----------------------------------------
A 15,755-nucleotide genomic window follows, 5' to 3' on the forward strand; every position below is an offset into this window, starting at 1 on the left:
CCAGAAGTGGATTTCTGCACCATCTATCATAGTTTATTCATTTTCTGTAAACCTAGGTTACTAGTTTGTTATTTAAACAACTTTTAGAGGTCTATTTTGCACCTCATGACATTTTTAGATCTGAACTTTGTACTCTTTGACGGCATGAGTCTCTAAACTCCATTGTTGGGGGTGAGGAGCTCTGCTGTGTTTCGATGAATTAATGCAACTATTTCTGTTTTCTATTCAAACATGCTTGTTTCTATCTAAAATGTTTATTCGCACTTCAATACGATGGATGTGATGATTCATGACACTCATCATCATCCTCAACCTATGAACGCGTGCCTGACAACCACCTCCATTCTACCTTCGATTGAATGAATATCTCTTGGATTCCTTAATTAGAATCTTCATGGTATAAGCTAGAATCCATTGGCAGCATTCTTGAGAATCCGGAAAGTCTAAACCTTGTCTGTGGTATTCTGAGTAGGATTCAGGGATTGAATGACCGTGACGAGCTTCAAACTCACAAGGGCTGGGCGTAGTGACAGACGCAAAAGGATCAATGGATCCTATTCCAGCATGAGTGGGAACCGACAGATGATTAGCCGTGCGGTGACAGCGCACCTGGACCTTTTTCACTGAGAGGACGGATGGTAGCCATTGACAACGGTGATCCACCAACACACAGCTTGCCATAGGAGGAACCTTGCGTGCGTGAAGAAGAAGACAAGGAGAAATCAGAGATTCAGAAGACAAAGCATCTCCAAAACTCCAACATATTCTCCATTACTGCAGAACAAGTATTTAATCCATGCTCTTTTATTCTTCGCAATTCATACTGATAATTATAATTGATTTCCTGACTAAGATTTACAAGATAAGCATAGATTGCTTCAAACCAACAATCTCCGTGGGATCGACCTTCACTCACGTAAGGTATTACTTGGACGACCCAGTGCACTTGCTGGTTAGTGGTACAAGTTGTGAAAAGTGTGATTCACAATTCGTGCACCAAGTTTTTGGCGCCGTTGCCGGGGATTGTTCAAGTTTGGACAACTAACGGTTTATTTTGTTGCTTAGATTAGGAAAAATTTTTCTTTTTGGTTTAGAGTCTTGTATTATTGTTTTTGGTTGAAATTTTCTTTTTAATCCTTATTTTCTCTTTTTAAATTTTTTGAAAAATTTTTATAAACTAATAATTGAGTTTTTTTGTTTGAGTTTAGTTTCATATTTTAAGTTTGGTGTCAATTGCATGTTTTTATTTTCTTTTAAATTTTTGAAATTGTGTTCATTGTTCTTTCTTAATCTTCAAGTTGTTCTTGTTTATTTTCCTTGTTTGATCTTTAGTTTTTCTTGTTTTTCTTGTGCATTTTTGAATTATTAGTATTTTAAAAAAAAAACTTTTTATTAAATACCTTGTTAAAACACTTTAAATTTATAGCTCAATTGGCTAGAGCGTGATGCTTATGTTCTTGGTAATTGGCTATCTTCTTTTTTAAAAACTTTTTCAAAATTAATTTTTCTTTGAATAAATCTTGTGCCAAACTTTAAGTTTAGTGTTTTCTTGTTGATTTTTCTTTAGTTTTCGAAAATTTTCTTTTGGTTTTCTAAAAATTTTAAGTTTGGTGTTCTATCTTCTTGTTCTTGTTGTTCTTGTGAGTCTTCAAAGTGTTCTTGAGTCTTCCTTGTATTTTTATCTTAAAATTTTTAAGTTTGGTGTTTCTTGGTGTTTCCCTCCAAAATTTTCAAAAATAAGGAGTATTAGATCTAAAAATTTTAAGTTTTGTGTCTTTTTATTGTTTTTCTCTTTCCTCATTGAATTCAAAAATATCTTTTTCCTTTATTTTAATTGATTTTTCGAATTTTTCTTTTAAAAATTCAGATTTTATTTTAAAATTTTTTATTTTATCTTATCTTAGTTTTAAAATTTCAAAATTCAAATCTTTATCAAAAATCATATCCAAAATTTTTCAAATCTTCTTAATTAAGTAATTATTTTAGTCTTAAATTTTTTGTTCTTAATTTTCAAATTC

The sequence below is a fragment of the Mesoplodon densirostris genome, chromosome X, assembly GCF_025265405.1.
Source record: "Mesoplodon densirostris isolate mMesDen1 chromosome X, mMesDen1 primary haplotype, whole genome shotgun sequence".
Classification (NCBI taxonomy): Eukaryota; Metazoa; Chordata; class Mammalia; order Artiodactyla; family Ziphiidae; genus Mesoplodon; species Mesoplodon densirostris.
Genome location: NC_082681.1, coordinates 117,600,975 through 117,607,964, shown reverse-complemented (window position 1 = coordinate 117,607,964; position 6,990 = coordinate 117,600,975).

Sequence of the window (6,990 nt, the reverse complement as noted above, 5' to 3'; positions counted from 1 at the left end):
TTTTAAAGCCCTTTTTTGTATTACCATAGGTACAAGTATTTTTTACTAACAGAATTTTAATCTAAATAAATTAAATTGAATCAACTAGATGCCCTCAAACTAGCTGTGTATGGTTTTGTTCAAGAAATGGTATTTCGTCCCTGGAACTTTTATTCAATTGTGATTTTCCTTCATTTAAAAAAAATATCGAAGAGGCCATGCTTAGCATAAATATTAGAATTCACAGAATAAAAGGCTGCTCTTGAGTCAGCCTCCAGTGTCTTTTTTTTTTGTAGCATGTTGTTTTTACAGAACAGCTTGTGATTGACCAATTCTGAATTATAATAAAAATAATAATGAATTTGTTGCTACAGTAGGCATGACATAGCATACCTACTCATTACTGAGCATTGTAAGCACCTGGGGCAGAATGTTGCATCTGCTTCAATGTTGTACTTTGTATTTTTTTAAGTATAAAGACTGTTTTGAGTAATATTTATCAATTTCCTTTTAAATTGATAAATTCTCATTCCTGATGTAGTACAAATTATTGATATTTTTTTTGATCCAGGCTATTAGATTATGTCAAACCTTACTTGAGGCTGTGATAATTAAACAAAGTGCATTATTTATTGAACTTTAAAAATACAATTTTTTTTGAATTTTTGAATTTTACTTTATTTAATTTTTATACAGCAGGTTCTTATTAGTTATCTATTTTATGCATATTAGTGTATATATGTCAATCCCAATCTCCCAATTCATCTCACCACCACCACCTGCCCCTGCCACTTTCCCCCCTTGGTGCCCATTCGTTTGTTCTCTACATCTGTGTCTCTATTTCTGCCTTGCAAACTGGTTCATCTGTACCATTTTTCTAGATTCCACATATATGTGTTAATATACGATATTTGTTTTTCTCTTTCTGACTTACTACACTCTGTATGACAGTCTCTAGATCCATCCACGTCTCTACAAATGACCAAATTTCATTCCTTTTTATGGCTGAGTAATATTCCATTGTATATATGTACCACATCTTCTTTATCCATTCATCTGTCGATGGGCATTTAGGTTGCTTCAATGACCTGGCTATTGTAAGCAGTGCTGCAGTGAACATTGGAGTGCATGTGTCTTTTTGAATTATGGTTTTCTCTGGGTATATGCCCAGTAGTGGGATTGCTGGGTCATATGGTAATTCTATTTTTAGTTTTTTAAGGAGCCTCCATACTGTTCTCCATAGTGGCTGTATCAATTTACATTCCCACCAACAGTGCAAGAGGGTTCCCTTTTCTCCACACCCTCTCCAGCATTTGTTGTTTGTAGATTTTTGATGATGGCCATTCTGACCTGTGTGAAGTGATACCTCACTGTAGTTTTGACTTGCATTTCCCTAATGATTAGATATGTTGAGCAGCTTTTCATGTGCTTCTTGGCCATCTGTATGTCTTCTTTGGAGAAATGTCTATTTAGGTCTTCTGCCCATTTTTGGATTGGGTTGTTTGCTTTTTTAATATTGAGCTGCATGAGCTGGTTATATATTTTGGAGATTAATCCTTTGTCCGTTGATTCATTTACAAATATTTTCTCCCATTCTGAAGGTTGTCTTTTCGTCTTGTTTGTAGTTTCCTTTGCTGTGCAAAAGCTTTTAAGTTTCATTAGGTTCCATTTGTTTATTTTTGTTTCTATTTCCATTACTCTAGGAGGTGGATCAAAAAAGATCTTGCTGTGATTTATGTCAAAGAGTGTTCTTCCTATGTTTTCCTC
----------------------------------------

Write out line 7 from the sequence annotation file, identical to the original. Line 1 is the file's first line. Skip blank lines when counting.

Sequence of the window (6,990 nt, the reverse complement as noted above, 5' to 3'; positions counted from 1 at the left end):